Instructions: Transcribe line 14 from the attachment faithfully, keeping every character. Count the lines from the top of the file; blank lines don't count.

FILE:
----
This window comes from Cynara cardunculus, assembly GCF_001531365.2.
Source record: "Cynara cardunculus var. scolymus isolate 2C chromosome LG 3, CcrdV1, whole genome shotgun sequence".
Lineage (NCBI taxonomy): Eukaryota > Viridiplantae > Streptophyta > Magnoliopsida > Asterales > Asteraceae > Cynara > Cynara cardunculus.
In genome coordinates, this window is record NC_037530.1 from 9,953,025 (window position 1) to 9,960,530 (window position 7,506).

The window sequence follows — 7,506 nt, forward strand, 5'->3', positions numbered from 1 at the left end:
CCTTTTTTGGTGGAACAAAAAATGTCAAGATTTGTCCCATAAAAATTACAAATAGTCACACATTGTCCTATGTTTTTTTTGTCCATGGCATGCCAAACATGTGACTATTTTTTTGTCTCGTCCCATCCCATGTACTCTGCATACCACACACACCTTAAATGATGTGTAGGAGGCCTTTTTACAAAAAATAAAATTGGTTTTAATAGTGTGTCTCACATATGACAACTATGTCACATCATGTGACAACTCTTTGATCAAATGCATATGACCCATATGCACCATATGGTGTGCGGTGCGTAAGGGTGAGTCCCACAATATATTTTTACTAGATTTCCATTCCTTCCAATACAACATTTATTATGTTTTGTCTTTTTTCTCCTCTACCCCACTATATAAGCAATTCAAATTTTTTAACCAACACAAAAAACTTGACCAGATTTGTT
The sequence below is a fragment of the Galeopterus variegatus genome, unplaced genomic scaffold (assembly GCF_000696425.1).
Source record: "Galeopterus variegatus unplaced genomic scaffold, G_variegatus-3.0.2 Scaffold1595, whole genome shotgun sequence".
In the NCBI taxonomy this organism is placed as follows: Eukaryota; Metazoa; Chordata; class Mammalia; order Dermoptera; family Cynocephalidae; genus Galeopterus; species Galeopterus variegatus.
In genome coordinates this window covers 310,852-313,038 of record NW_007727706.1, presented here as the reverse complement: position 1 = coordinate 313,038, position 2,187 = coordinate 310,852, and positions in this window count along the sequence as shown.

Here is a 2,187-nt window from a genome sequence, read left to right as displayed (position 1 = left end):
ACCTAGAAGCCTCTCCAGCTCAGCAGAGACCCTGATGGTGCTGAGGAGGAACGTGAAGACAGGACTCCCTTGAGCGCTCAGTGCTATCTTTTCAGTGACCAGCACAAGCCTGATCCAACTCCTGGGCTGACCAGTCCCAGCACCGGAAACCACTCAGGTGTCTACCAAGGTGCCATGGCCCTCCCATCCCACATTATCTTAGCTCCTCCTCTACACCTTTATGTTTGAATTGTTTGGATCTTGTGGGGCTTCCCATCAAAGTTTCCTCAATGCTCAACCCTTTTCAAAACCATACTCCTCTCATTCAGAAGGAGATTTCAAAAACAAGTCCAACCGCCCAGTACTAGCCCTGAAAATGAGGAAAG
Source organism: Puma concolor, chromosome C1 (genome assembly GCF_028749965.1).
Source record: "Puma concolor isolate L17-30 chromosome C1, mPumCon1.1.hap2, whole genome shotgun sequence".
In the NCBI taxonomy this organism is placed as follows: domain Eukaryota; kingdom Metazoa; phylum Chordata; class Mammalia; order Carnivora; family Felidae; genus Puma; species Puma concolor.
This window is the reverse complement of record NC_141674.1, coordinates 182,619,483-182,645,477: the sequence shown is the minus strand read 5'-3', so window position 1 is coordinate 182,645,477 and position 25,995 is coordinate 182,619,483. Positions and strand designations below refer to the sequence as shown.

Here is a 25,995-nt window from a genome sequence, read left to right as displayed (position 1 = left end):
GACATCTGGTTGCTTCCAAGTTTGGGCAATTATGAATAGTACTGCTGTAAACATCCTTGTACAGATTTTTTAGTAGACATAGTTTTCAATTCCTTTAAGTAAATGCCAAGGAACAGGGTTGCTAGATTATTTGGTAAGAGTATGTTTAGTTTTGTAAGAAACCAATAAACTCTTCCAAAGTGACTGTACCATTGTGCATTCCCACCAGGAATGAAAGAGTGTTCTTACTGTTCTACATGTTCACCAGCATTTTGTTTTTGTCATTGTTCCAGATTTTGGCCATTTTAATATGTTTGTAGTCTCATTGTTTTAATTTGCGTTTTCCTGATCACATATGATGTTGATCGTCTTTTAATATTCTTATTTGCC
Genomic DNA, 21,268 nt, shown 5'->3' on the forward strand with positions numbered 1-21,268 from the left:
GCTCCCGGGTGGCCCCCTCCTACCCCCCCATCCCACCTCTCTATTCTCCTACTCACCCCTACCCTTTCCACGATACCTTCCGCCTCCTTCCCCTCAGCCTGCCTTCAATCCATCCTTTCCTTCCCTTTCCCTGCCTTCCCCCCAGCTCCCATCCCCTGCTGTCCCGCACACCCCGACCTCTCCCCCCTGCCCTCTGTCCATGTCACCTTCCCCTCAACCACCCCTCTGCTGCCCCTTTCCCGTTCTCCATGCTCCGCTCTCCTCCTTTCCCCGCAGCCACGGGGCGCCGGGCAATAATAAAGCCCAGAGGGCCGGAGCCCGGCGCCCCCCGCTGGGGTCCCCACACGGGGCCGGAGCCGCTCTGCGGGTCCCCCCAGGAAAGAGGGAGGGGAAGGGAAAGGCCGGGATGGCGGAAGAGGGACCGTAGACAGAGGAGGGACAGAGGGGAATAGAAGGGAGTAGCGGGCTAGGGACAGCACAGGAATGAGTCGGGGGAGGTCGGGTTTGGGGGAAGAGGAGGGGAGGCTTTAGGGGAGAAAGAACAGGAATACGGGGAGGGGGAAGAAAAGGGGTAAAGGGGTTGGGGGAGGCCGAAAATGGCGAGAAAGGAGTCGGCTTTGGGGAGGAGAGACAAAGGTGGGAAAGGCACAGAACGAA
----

Source record: "Puma concolor isolate L17-30 chromosome C1, mPumCon1.1.hap2, whole genome shotgun sequence".